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Coy v. Country Mutual Insurance Co.

December 4, 2006

RICHARD COY, D. C., AND JASON TALLEY, D. C., INDIVIDUALLY AND ON BEHALF OF OTHERS SIMILARLY SITUATED. PLAINTIFFS,
v.
COUNTRY MUTUAL INSURANCE COMPANY A/K/A COUNTY CASUALTY INSURANCE COMPANY D/B/A COUNTRY COMPANIES, DEFENDANT.



The opinion of the court was delivered by: Reagan, District Judge

ORDER

Before the Court is Plaintiffs' Motion to Remand to State Court (Doc. 13). A hearing was held on this matter on November 17, 2006. The matter being fully briefed and the parties having been heard, the Court will deny Plaintiffs' motion for the reasons set forth below.

I. Factual Background/Procedural History:

On August 10, 2006, Defendant Country Mutual Insurance Company a/k/a Country Casualty Insurance Company d/b/a Country Companies ("Country Mutual") removed this action from the Circuit Court, Third Judicial Circuit, Madison County, Illinois. This putative nationwide class action is based on Country Mutual's alleged improper discounting of healthcare providers' bills for medical services rendered to persons covered by Country Mutual property and casualty insurance policies.

Plaintiffs allege that Country Mutual wrongfully and deceptively reduces payments to Plaintiffs by claiming the benefits from purported Preferred Provider Organization ("PPO") agreements without any evidence that valid PPO agreements exist and/or without performing the associated obligation of "preferring" the effected healthcare providers to their insureds/beneficiaries through financial incentives designed to channel patients to Plaintiffs. Plaintiffs state that Country Mutual is not entitled to retain these monies, nor is it otherwise entitled to any PPO discounts from Plaintiffs and the Class. Plaintiffs state that the improper practice employed by Country Mutual is known in the insurance industry as a "silent PPO."

The Class Action Fairness Act of 2005, Pub. L. 109-2, 119 Stat. 4 (Feb. 18, 2005) ("CAFA"), expressly applies to class actions commenced on or after its enactment. This class action was commenced on February 10, 2005, a week before the enactment of CAFA. The original complaint alleged breach of contract, unjust enrichment, and consumer fraud and deceptive business practices. Country Mutual moved to dismiss based on lack of standing, failure to attach the applicable written instruments upon which the claims were founded and failure to plead the requisite elements of consumer fraud and unjust enrichment. Instead of proceeding on the motion to dismiss, the state court granted Plaintiffs leave to file an amended complaint. Plaintiffs' First Amended Class Action Complaint, filed on or about July 10, 2006, alleged common law fraud, consumer fraud and deceptive business practices, unjust enrichment and breach of contract. The amended complaint also adds Plaintiff Jason Talley, D.C., and additional factual allegations. After the filing of the amended complaint, on August 10, 2006, Country Mutual removed the case.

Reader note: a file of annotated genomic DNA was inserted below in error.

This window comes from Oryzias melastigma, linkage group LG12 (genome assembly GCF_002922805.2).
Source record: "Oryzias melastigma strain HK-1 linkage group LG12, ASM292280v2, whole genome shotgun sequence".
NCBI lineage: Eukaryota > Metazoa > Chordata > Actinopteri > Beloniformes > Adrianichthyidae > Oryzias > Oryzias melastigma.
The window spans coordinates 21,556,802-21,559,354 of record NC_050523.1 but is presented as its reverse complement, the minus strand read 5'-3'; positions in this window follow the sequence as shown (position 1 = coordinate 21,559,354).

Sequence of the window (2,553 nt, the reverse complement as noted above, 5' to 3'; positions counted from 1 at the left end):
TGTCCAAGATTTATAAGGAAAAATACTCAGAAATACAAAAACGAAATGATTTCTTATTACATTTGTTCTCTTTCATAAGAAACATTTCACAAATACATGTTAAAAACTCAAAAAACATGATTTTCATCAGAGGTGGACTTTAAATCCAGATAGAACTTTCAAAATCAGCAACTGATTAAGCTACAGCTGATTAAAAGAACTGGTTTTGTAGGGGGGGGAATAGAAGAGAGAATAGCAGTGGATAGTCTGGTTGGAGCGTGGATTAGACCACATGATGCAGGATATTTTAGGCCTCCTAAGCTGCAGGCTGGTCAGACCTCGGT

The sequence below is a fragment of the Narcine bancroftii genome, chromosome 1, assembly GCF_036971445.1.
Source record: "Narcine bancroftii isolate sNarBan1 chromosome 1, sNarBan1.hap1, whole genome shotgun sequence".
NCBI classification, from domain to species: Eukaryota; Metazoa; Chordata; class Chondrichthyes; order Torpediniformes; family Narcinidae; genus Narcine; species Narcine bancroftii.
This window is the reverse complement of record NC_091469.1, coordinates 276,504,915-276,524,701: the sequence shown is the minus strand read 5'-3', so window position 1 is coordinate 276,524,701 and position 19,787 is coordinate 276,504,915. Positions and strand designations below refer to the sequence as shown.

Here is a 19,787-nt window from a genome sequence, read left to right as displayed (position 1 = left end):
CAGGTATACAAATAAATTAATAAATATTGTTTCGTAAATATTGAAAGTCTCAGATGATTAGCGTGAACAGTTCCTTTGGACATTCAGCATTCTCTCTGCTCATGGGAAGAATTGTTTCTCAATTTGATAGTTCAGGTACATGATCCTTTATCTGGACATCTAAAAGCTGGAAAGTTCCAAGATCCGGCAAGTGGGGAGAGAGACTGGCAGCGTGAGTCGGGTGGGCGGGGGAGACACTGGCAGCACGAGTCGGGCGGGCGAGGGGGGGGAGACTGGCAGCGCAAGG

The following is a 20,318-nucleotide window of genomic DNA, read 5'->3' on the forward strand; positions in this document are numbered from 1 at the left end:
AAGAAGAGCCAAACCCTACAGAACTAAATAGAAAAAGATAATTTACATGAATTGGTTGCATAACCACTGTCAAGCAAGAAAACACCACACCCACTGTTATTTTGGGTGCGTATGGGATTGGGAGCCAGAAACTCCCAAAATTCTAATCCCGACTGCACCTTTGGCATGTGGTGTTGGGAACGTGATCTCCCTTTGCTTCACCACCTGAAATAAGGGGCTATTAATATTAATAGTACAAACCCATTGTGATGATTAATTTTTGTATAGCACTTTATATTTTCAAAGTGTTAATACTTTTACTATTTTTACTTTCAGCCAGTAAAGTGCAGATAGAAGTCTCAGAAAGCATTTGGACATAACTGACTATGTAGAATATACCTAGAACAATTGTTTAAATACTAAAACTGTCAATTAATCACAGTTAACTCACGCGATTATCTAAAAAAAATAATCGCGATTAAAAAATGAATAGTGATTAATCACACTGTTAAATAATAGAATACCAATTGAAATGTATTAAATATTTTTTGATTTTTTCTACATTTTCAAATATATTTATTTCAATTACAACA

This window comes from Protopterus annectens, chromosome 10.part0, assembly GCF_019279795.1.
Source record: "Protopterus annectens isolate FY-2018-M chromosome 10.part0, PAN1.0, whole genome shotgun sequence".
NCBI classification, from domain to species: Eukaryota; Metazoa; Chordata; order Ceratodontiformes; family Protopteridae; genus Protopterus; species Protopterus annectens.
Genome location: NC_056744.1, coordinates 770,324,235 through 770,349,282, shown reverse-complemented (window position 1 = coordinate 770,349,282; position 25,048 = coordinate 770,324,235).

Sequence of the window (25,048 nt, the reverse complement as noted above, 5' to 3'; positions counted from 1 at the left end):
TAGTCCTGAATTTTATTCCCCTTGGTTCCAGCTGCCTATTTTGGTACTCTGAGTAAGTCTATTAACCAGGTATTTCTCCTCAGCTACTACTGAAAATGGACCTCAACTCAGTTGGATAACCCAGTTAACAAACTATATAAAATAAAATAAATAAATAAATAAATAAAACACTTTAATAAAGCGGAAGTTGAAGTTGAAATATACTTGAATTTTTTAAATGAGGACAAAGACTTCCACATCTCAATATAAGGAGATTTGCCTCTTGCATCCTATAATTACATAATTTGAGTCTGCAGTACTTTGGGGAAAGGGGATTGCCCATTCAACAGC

Plaintiffs' arguments for remand are fourfold: 1) the Court lacks jurisdiction because the amended complaint relates back to the original complaint filed prior to the enactment of CAFA; 2) the Court lacks jurisdiction because CAFA does not apply to cases commenced before its enactment*fn1 ; 3) Country Mutual failed to present competent evidence of the amount in controversy; and 4) Country Mutual's removal is untimely.

Country Mutual responds that the amended complaint's new contract claim and the addition of a common law fraud count, based on allegedly fraudulent conduct not previously pled, commenced a new action for the purposes of CAFA. Country Mutual's arguments in opposition to remand are fivefold: 1) developments in a case after the complaint is filed can commence a new action for purposes of CAFA; 2) Plaintiffs' amended complaint commenced a new action; 3) the amount in controversy is above $5 million; 4) Plaintiffs' speculations about the number of class members who are Illinois citizens is irrelevant; and 5) removal was timely.

II. Legal Standard

A. Removal

Removal of actions from state court to federal court is governed by 28 U.S.C. § 1441, which provides that "any civil action brought in a State court of which the district courts of the United States have original jurisdiction, may be removed by the defendant or the defendants, to the district court of the United States for the district and division embracing the place where such action is pending." 28 U.S.C. § 1441(a). Defendant has the burden of establishing that an action is removable, and doubts concerning removal must be resolved in favor of remand to the state court. See Brill v. Countrywide Home Loans, Inc., 427 F.3d 446, 448 (7th Cir. 2005).

B. Diversity Jurisdiction Under CAFA

Under CAFA, federal courts have jurisdiction in diversity, with exceptions not at issue here, see 28 U.S.C. § 1332(d)(3), (d)(4), (d)(5), (d)(9), over class actions with one hundred or more class members, see 28 U.S.C. § 1332(d)(5)(B), in which any member of the plaintiff class is a citizen of a state different from that of any defendant, or any member of a plaintiff class or any defendant is a foreign state or a citizen or subject of a foreign state. See 28 U.S.C. § 1332(d)(2). In a class action in which CAFA's requirement of minimal diversity is met, a federal court has jurisdiction if, after aggregating class members' claims, more than $5 million, exclusive of interest and costs, is in controversy. See 28 U.S.C. ...


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